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Leigh Salter Joined: 9th December 2010
Last seen: 4th August 2011

Irma Thomas

As far as royal titles go, ‘Soul Queen Of New Orleans’ is an impressive honour whichever way you look at it. In what will be a first for Australian audiences, the owner of that title, the Louisiana-born Irma Thomas, will finally bring to this year’s Bluesfest and her shows around the country what she’s been celebrated for in the US for over 50 years now.
“People are gonna get Irma honey, that’s what’s bringing me over there to Australia,” the soul diva snaps happily. “They know me as Irma The Soul Queen Of New Orleans, and that’s what just what they are gonna get.” Her star might not be the biggest in the contemporary soul galaxy, but Irma Thomas can sure talk up a tour. She first hit the stages of New Orleans in 1960, and was for a time the hottest ticket in town. Her career, however, had several stops and starts and Thomas found herself being relaunched to new audiences as each decade passed. Australian fans have waited a long time for her to launch on them, but Irma’s promising a full retrospective to make up for lost time. “I try to do a mix of my ‘60s hits and my current stuff too, and if there’s time I let fans make requests – and if I remember it, I’ll sing it – but I don’t always remember some of the older songs.” Irma adds surprisingly, “I will have my iPad though with my lyrics all on it, and if I can work out how to use it, then everything’s gonna be just fine,” she laughs. “Hell I’m 70 years old now, I can’t remember everything I’ve sung, but hopefully fans will get to hear their favourite Irma song.” Thomas’s joy at discussing her childhood memories of music’s impact on her is striking. In her voice is the sound of a woman who never forgot the first girlhood rush of hearing soul music for the very first time. “Oh it (soul music) was all over where I lived – in my house, in the street, just all around me. When I was growing up most neighbourhoods had clubs with live music in them, but as a kid you couldn’t go in those places so we would stand outside and listen to all the performers or else they’d turn up the jukebox for us and we would dance right there in the street,” she laughs. The impression this early musical exposure had on Irma was a little different to her many brothers and sisters. At the age of 13 she was singing in a Baptist church choir and already laying the groundwork for what would be a life-long commitment to soul. But despite early set-backs – she had two failed marriages in her teens and had started a family by the age of 19 – Irma never took eyes off the prize. “Life throws you all kinds of situations, but everyday is a new chance,” she offers, brimming with wisdom. “And that’s the way I’ve always looked at life. Nobody else in my family was an entertainer, I was it; so I got to fulfil my dream and that has kept me going through everything life has thrown my way.” Irma’s title of ‘Soul Queen’ is also something she’s extremely proud of. Her commercial success never reached the level of, say, Aretha Franklin or Tina Turner, but her accolades were based on her ability as a vocalist above all. “I am proud of that because a lot people mistakenly call soul a genre and it’s not a genre, it’s a feeling. You can be a pop, jazz or rhythm and blues singer and still have soul for what you’re doing. So to be thought of as queen of New Orleans soul is a huge compliment to me. It means they know that I get it.” In 2005, Hurricane Katrina toppled the city of soul, including Ms Thomas’s own home and the club she performed at. Irma however wasn’t home at the time and it would be two years before she could move back to her beloved city. Six years on and Irma believes New Orleans’ music is strong as it ever was. “There are parts missing from my town, and some folks who used to live here now have to come visit when they want to play a show, but I think New Orleans still has its soul,” she explains defiantly. “Katrina couldn’t take that away from us.” Irma, in a strange twist, was recording an album out of town during the hurricane titled After The Rain. It was an almost custom-designed ray of hope for the local residents who rallied around the record as they rebuilt their town and gave Irma cause to question coincidence. “That entire album, apart from one song was completed before the hurricane, and that last song was called Shelter From The Rain – a Stevie Wonder song that I covered. I don’t know if I believe in coincidence or any of that, but every one of those musicians who played on that record were in some way personally affected by the storm when it hit.” In closing it’s asked that, if she had taken a different path in life, what would Thomas have liked to do differently? “Well I never thought I would end up doing anything other than singing,” she offers after some thought. “I mean, at one point, I would maybe have liked to become a teacher, but now I realise [that] still singing at my age, I am kind of a teacher anyway. Younger performers tend to watch what you do when you have been around a long while and take pointers from you.” Irma laughs, “But I have been told many times I’ve been an inspiration by other singers. In fact when I met Randy Newman he told me he had always written his songs with me in mind. So yeah, I got to fulfil both my dreams in a way – singer and teacher, honey.”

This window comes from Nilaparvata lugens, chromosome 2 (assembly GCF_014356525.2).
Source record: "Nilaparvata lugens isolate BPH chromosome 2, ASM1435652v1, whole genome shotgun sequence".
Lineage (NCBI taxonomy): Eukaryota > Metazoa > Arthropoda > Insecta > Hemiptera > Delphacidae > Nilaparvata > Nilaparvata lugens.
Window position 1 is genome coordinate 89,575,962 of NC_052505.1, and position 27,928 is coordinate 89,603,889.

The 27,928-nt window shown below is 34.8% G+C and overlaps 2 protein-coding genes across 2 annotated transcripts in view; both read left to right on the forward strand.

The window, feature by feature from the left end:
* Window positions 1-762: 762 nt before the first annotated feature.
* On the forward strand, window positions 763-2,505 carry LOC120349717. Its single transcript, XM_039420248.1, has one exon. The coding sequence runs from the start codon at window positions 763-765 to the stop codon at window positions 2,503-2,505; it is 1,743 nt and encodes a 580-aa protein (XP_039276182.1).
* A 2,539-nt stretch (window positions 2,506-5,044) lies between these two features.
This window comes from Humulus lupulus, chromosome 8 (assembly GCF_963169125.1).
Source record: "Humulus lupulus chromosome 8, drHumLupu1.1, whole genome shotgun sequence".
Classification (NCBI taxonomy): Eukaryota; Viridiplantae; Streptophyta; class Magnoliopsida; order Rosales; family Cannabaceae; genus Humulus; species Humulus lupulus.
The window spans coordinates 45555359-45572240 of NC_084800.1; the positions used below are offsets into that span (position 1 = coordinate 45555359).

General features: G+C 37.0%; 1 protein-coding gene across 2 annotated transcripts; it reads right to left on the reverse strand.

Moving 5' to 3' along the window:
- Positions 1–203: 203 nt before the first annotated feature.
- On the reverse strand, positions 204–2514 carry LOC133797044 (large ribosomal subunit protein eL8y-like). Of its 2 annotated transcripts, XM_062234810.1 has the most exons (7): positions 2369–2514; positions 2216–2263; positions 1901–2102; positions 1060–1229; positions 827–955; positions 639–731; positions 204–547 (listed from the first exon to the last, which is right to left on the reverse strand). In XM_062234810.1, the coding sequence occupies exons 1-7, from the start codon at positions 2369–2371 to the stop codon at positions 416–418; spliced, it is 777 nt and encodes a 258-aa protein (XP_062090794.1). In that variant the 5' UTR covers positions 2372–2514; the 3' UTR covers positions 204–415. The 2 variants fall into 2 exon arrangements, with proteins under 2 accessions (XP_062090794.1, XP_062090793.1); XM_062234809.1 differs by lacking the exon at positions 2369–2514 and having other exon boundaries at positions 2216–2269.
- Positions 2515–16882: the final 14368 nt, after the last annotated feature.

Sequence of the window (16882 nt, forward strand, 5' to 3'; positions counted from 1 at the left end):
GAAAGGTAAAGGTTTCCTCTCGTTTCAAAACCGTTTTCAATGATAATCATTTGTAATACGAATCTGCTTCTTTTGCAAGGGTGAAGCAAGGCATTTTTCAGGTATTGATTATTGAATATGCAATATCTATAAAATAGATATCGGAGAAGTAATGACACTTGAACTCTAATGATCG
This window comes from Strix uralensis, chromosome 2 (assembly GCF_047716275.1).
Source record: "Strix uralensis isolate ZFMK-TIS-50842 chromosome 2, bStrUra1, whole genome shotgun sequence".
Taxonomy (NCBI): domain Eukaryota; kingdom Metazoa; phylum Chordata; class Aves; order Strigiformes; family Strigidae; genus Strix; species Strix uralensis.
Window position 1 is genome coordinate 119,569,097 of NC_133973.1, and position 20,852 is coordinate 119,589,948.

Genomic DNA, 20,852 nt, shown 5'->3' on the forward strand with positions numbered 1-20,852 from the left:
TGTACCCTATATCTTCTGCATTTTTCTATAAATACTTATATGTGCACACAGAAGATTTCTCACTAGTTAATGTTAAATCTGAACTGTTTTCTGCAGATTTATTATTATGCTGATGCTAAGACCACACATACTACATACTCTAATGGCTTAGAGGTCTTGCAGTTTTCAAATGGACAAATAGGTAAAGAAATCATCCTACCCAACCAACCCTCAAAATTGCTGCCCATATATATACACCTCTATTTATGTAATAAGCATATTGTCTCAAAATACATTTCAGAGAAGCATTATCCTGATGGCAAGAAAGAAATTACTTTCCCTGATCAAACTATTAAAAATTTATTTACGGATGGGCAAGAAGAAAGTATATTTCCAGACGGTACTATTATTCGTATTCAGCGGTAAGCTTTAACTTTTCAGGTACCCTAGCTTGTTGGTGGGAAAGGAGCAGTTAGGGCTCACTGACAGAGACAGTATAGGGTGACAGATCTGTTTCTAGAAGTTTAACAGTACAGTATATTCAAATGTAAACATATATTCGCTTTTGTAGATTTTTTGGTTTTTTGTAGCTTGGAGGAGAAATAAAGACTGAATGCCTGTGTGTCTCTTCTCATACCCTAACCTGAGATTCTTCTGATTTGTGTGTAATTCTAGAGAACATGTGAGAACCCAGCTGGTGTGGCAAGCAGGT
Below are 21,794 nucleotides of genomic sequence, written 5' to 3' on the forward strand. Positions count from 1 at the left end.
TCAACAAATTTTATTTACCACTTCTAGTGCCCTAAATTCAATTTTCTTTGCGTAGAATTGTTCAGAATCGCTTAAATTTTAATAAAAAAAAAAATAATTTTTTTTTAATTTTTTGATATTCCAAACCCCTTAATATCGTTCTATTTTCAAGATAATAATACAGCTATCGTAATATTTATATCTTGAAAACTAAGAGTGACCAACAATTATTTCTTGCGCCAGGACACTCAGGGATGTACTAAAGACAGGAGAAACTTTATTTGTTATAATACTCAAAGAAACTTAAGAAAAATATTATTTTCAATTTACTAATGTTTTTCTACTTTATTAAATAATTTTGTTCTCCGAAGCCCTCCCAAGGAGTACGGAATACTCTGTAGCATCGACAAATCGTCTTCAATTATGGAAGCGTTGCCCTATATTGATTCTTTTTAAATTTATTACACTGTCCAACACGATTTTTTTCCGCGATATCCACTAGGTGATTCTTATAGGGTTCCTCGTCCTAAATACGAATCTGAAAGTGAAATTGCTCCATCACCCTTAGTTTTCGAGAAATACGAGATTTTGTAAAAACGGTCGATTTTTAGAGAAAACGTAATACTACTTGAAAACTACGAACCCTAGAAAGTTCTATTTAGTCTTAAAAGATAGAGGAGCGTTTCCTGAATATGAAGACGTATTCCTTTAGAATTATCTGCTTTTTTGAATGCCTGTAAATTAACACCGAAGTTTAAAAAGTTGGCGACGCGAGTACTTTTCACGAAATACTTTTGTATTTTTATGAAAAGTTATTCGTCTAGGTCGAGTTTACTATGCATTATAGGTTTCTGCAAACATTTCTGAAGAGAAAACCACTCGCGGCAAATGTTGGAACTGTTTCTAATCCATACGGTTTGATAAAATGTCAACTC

The Queen (of New Orleans soul) herself IRMA THOMAS will play a special one-off sideshow at The Corner hotel on Wednesday April 20 (tickets from The Corner box office, 9427 9198 and cornerhotel.com), as well as the main stage at BLUESFEST in Byron Bay (running from April 21-26) – tickets and info from bluesfest.com.au. Don’t miss this rare chance to catch a living legend on her debut Australian tour.